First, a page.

There are about 13 habituated silverback families in Bwindi, and strict rules govern viewings. Once we found our family, which took nearly two hours on our second trek, we had one hour to observe and photograph them. ‘Habituated’ refers to the fact that the gorilla family has been exposed to humans for enough time that they react normally in their presence.
The moment I saw my first silverback will be forever etched in my mind, no photo necessary. We were tracking the Bitukura group that morning, and came upon the mighty dominant male silverback, Mugisha, sitting on the ground eating shoots and leaves. The rest of his family, 12 in total, were mostly arboreal, swinging from the leafy canopy. The juveniles beat their chests (isn’t that a myth?) enjoying forest life. Barely noticing our existence, we were able to get as close as five feet away.
A dense, deep quiet enveloped me and warmed me from the inside out. The only sounds; the rustling of branches, the low guttural grunts of the silverbacks, and the click click click of eight SLRs shooting simultaneously. Our group sat in relative silence, in mutual awe of the experience. At times, we jostled for better positioning, and the trackers used their pangas to help us get a clearer view, effortlessly chopping down anything that was in our way.
And then, just like that, it was over. Our time was up. Who knew an hour could go by that quickly? We reluctantly made our way back to the lodge, thankful we had another day of gorilla tracking ahead.
Our second trek managed to outdo our first, in the sense that most of the family was on the ground, and in a group, versus leaping from the treetops. The Muzika group was lively and rambunctious that morning, and after two arduous hours of trekking, we were ready to sit and watch the primate show.
The highlight that day was when the enormous silverback, and patriarch of the group, Muzika, walked right past me, so close that if I had moved my arm at all, I would have felt his bristly hair on my skin. As per the guides instructions, I stayed frozen, allowing him to pass.
Under the dense canopy of the Bwindi forest, the world dimmed. Every so often, a streak of sunlight found its way to the understory, illuminating the foliage, or, if we were lucky, the profile of a gorilla’s face. As much as I wanted to stop taking photos and purely observe, it was a challenging task. The silverbacks are natural models, and the clock was ticking.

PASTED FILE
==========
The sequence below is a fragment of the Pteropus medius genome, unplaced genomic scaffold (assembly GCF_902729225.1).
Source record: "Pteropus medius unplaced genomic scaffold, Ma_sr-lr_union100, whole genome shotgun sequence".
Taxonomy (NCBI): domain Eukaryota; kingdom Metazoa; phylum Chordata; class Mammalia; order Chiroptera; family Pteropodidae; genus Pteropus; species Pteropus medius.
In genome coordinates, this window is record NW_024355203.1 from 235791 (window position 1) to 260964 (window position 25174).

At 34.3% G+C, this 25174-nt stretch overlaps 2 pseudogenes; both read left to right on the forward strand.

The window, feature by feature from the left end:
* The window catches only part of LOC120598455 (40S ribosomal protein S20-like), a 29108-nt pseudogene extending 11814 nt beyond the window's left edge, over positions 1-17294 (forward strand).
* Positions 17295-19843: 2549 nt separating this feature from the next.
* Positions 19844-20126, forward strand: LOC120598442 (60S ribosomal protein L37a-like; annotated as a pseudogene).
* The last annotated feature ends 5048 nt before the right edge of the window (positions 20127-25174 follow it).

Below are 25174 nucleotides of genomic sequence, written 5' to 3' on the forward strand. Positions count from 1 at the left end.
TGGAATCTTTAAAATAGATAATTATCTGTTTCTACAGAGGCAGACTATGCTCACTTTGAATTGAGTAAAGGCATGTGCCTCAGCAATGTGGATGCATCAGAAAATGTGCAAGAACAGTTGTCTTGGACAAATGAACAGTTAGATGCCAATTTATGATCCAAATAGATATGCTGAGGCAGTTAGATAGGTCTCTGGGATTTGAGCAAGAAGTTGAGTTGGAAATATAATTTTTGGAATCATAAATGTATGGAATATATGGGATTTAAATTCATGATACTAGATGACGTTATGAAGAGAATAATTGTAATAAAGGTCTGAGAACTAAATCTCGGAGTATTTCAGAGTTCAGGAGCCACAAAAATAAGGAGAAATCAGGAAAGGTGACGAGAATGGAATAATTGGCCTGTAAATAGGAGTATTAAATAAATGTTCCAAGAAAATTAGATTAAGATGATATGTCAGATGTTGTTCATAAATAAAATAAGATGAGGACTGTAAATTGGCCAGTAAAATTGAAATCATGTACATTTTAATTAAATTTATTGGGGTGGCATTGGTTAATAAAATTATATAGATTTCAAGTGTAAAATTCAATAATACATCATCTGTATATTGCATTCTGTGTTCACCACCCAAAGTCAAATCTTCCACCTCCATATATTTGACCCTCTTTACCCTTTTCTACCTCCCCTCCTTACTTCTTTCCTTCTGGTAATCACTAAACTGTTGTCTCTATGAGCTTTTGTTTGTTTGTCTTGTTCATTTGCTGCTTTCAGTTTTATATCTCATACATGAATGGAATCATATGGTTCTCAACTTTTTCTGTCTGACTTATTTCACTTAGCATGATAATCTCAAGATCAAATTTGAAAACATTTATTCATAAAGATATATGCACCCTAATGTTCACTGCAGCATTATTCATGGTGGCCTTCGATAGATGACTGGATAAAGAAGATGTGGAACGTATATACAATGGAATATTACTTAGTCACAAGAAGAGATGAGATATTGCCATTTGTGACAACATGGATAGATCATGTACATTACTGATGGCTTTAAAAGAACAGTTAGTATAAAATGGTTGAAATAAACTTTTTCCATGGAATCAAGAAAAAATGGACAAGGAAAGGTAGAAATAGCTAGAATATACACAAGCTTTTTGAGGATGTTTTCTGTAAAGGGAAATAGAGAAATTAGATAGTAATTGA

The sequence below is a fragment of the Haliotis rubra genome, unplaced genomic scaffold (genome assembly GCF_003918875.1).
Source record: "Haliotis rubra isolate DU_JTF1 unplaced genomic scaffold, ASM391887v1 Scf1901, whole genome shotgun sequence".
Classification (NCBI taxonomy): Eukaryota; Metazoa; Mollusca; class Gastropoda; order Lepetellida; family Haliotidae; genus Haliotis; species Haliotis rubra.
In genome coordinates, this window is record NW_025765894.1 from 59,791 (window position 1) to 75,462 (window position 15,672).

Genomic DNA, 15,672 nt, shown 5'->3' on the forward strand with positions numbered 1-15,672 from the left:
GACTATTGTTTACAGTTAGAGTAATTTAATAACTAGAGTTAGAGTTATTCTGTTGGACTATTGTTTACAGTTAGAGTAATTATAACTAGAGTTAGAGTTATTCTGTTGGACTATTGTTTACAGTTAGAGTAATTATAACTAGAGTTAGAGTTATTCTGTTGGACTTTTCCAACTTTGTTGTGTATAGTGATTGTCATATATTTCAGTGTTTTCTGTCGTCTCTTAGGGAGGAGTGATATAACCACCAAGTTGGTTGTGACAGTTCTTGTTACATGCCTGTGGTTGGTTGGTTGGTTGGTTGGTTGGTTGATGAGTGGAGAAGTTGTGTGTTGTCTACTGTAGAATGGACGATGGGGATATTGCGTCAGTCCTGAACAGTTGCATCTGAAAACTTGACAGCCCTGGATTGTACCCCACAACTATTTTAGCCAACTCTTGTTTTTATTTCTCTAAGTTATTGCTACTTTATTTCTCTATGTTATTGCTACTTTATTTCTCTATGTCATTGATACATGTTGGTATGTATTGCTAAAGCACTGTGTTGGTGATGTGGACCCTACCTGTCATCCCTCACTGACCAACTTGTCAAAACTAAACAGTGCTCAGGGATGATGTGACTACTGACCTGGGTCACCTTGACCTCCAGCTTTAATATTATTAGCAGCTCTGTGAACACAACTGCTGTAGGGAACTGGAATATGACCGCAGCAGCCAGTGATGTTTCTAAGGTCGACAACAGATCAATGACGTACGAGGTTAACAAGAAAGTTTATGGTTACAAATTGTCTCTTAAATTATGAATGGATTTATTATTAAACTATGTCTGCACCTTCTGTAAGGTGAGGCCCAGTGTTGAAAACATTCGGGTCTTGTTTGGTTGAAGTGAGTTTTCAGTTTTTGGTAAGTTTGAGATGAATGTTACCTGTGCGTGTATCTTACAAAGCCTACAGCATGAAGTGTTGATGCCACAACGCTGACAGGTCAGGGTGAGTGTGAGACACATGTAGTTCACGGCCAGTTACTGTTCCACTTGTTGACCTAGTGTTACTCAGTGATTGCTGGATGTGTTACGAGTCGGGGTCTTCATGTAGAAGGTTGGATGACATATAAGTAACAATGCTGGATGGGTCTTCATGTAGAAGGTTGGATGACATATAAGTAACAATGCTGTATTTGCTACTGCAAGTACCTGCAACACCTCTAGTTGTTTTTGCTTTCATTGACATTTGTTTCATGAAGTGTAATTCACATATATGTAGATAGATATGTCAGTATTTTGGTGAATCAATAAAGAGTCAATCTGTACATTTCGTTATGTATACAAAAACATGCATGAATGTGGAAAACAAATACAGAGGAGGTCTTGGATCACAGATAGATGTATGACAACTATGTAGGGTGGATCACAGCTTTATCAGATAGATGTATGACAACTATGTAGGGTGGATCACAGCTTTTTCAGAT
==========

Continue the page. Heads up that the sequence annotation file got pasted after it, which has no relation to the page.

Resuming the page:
Being such familial animals, I witnessed intimate moments between the silverbacks and their young that felt all too human. Mothers cuddling babies up to their faces, juveniles pushing each other around, and human-like grooming, not unlike the Lice Patrol in the DC School System, I thought.
Silverbacks are distinguished by their nose prints, much in the way we are identified by our fingerprints. Apparently, no two are alike. Even after just an hour with the Muzika family, I could see how the trackers could begin to know one gorilla from another, both through their features, as well as their personalities. And then again, time ran out, we began our long exit from the forest, happy and sad all at once.
Fast forward three flights and 7,000 Ethiopian Airlines miles. I’m at home, curled up on my couch, searching for Gorillas in the Mist on TV. The silverbacks, I imagine, are peacefully roaming the forest, thirty lucky visitors on deck to watch them. Looking back, I am grateful to my friend for sending the text that set this entire experience into motion. Time to look ahead.
Jamie Edwards is an avid traveler, travel writer, and photographer. She launched I am Lost and Found, her adventure/luxury travel website after 25 years of living and traveling around the globe. Jamie’s goal is simple: to inspire travel.
Keep up with Jamie’s adventures in travel here.